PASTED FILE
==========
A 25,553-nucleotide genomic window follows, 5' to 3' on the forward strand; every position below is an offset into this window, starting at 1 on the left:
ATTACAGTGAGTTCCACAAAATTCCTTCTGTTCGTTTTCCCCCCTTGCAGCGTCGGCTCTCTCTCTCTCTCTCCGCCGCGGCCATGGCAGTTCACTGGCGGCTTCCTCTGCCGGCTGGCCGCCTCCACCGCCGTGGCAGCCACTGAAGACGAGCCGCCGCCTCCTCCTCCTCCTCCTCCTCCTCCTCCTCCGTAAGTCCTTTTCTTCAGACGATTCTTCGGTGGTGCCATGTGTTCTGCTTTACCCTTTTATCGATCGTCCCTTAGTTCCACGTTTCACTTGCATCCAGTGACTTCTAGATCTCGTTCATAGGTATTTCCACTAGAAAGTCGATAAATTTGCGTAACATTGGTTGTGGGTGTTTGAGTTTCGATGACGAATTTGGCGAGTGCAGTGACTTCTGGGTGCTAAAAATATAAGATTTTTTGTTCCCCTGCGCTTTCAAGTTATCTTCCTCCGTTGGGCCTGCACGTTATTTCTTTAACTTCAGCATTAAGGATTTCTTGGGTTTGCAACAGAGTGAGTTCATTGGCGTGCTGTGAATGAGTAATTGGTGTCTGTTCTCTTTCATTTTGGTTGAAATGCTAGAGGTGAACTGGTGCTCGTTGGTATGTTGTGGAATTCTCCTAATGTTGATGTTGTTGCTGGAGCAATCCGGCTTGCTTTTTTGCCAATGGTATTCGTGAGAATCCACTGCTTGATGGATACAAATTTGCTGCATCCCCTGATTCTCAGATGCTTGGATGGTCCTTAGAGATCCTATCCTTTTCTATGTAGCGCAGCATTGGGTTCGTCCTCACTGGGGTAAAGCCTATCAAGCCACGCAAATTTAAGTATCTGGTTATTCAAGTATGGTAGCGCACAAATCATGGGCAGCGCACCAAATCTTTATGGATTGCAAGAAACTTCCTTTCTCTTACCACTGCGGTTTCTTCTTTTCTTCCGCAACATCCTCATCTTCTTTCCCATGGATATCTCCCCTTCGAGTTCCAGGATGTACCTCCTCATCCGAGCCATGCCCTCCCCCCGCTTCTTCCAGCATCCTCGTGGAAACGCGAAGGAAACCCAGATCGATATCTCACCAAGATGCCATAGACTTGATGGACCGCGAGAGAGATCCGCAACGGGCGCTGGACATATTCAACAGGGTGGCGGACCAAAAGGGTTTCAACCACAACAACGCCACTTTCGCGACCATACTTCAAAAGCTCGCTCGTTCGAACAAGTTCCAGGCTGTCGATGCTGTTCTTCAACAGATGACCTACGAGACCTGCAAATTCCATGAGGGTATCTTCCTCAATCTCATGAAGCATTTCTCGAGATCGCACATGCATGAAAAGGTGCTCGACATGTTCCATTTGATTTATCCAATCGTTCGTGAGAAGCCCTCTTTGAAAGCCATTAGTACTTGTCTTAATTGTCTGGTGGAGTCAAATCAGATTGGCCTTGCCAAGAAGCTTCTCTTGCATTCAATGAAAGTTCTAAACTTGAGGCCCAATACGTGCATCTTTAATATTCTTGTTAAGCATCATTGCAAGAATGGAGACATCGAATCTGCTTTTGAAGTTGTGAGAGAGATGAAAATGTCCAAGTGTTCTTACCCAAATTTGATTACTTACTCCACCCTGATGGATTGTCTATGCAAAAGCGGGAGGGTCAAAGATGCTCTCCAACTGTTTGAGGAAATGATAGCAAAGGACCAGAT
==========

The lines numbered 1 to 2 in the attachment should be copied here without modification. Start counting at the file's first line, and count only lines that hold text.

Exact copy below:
A 25,553-nucleotide genomic window follows, 5' to 3' on the forward strand; every position below is an offset into this window, starting at 1 on the left:
ATTACAGTGAGTTCCACAAAATTCCTTCTGTTCGTTTTCCCCCCTTGCAGCGTCGGCTCTCTCTCTCTCTCTCCGCCGCGGCCATGGCAGTTCACTGGCGGCTTCCTCTGCCGGCTGGCCGCCTCCACCGCCGTGGCAGCCACTGAAGACGAGCCGCCGCCTCCTCCTCCTCCTCCTCCTCCTCCTCCTCCGTAAGTCCTTTTCTTCAGACGATTCTTCGGTGGTGCCATGTGTTCTGCTTTACCCTTTTATCGATCGTCCCTTAGTTCCACGTTTCACTTGCATCCAGTGACTTCTAGATCTCGTTCATAGGTATTTCCACTAGAAAGTCGATAAATTTGCGTAACATTGGTTGTGGGTGTTTGAGTTTCGATGACGAATTTGGCGAGTGCAGTGACTTCTGGGTGCTAAAAATATAAGATTTTTTGTTCCCCTGCGCTTTCAAGTTATCTTCCTCCGTTGGGCCTGCACGTTATTTCTTTAACTTCAGCATTAAGGATTTCTTGGGTTTGCAACAGAGTGAGTTCATTGGCGTGCTGTGAATGAGTAATTGGTGTCTGTTCTCTTTCATTTTGGTTGAAATGCTAGAGGTGAACTGGTGCTCGTTGGTATGTTGTGGAATTCTCCTAATGTTGATGTTGTTGCTGGAGCAATCCGGCTTGCTTTTTTGCCAATGGTATTCGTGAGAATCCACTGCTTGATGGATACAAATTTGCTGCATCCCCTGATTCTCAGATGCTTGGATGGTCCTTAGAGATCCTATCCTTTTCTATGTAGCGCAGCATTGGGTTCGTCCTCACTGGGGTAAAGCCTATCAAGCCACGCAAATTTAAGTATCTGGTTATTCAAGTATGGTAGCGCACAAATCATGGGCAGCGCACCAAATCTTTATGGATTGCAAGAAACTTCCTTTCTCTTACCACTGCGGTTTCTTCTTTTCTTCCGCAACATCCTCATCTTCTTTCCCATGGATATCTCCCCTTCGAGTTCCAGGATGTACCTCCTCATCCGAGCCATGCCCTCCCCCCGCTTCTTCCAGCATCCTCGTGGAAACGCGAAGGAAACCCAGATCGATATCTCACCAAGATGCCATAGACTTGATGGACCGCGAGAGAGATCCGCAACGGGCGCTGGACATATTCAACAGGGTGGCGGACCAAAAGGGTTTCAACCACAACAACGCCACTTTCGCGACCATACTTCAAAAGCTCGCTCGTTCGAACAAGTTCCAGGCTGTCGATGCTGTTCTTCAACAGATGACCTACGAGACCTGCAAATTCCATGAGGGTATCTTCCTCAATCTCATGAAGCATTTCTCGAGATCGCACATGCATGAAAAGGTGCTCGACATGTTCCATTTGATTTATCCAATCGTTCGTGAGAAGCCCTCTTTGAAAGCCATTAGTACTTGTCTTAATTGTCTGGTGGAGTCAAATCAGATTGGCCTTGCCAAGAAGCTTCTCTTGCATTCAATGAAAGTTCTAAACTTGAGGCCCAATACGTGCATCTTTAATATTCTTGTTAAGCATCATTGCAAGAATGGAGACATCGAATCTGCTTTTGAAGTTGTGAGAGAGATGAAAATGTCCAAGTGTTCTTACCCAAATTTGATTACTTACTCCACCCTGATGGATTGTCTATGCAAAAGCGGGAGGGTCAAAGATGCTCTCCAACTGTTTGAGGAAATGATAGCAAAGGACCAGAT